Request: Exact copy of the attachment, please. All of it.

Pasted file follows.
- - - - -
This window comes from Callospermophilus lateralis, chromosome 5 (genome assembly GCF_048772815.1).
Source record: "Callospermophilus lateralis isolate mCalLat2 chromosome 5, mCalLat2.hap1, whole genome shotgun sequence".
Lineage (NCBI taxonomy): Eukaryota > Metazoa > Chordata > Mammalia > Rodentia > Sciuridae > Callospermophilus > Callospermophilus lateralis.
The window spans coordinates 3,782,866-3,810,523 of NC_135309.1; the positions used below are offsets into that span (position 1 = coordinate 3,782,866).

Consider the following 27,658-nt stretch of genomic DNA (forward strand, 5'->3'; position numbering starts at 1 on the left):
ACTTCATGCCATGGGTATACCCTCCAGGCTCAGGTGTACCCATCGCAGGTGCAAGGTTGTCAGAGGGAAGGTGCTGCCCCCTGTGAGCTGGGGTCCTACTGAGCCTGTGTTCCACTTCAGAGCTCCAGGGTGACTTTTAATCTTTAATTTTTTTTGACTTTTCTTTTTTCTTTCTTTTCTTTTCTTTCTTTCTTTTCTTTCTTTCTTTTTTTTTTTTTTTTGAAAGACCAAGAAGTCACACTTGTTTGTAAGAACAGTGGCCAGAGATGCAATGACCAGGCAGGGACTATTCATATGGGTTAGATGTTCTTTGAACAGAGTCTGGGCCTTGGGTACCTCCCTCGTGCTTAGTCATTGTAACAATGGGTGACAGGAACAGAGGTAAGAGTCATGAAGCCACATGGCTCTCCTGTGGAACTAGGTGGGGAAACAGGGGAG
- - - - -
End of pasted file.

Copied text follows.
This window comes from Callospermophilus lateralis, chromosome 5 (genome assembly GCF_048772815.1).
Source record: "Callospermophilus lateralis isolate mCalLat2 chromosome 5, mCalLat2.hap1, whole genome shotgun sequence".
Lineage (NCBI taxonomy): Eukaryota > Metazoa > Chordata > Mammalia > Rodentia > Sciuridae > Callospermophilus > Callospermophilus lateralis.
The window spans coordinates 3,782,866-3,810,523 of NC_135309.1; the positions used below are offsets into that span (position 1 = coordinate 3,782,866).

Consider the following 27,658-nt stretch of genomic DNA (forward strand, 5'->3'; position numbering starts at 1 on the left):
ACTTCATGCCATGGGTATACCCTCCAGGCTCAGGTGTACCCATCGCAGGTGCAAGGTTGTCAGAGGGAAGGTGCTGCCCCCTGTGAGCTGGGGTCCTACTGAGCCTGTGTTCCACTTCAGAGCTCCAGGGTGACTTTTAATCTTTAATTTTTTTTGACTTTTCTTTTTTCTTTCTTTTCTTTTCTTTCTTTCTTTTCTTTCTTTCTTTTTTTTTTTTTTTTGAAAGACCAAGAAGTCACACTTGTTTGTAAGAACAGTGGCCAGAGATGCAATGACCAGGCAGGGACTATTCATATGGGTTAGATGTTCTTTGAACAGAGTCTGGGCCTTGGGTACCTCCCTCGTGCTTAGTCATTGTAACAATGGGTGACAGGAACAGAGGTAAGAGTCATGAAGCCACATGGCTCTCCTGTGGAACTAGGTGGGGAAACAGGGGAG